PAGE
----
And if I did so, I wouldn't need to gripe about people assuming I hate them; my argument would speak clearly for itself in refuting that assumption. Yossi Beilin, Robert Wright's favorite pro-Israel opponent of the current Israeli government, is no doubt occasionally accused by his less tactful opponents of being anti-Israel. But he doesn't spend much time explaining how it's possible to be both pro-Israel and anti-Sharon; he's too busy, as a pro-Israel dove, arguing with his fellow pro-Israel Israelis that his own political approach is better for his country than Sharon's. Likewise, there are a fair number of fervently anti-Zionist ultra-Orthodox rabbis who accuse the largely secular Israeli state of blasphemy, but they never wring their hands over critics who call them "self-hating Jews". Like anti-Sharon Israeli doves, they let their arguments demonstrate that, however unpopular their opinions may be, their intentions towards the Jewish people are in fact wholly benign.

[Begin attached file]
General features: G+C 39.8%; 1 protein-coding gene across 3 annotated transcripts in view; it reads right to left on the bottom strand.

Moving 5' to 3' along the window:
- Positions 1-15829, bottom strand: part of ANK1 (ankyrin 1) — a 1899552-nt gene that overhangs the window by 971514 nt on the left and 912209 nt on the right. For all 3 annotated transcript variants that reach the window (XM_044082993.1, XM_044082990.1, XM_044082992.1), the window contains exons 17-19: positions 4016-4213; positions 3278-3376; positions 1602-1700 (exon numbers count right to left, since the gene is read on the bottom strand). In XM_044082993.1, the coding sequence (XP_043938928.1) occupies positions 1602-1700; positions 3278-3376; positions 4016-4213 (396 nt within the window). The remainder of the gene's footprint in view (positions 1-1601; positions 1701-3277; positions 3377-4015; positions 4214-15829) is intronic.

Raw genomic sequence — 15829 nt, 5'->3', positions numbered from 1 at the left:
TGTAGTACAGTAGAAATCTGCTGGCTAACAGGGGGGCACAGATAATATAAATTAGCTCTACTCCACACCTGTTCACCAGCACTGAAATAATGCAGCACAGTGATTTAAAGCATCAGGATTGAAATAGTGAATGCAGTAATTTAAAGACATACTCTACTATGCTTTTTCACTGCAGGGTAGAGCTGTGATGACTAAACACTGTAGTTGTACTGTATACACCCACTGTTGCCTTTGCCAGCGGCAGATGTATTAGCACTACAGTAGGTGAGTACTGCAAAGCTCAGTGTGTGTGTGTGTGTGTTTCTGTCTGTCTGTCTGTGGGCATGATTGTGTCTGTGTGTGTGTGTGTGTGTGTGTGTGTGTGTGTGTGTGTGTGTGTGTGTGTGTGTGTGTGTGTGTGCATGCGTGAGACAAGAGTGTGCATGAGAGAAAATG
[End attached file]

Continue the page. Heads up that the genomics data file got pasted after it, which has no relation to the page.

At the other extreme, there are people like Wilhelm Marr, the 19th-century German originator of the term "anti-Semitism". Now there was a fellow who really cared about distinguishing gradations of opposition to Jews. Marr believed that it was very important to separate his scientifically based disdain for Jews from mere religious bigotry; recognizing Jewish moral and intellectual inferiority, he insisted, was not tantamount to "Judenhass"--Jew-hatred. Jean-Marie Le Pen and other far-right figures with a record of anti-Semitic remarks are similarly finicky about distancing themselves from hatred of Jews; they may, say, decry the excessive power of Jewish commercial interests in America, they argue, but that doesn't make them anti-Semitic. Somehow, though, concrete indications of their non-hostility to Jews--indications that normal politicians eager for votes ought to be happy to display--just never seem to arise.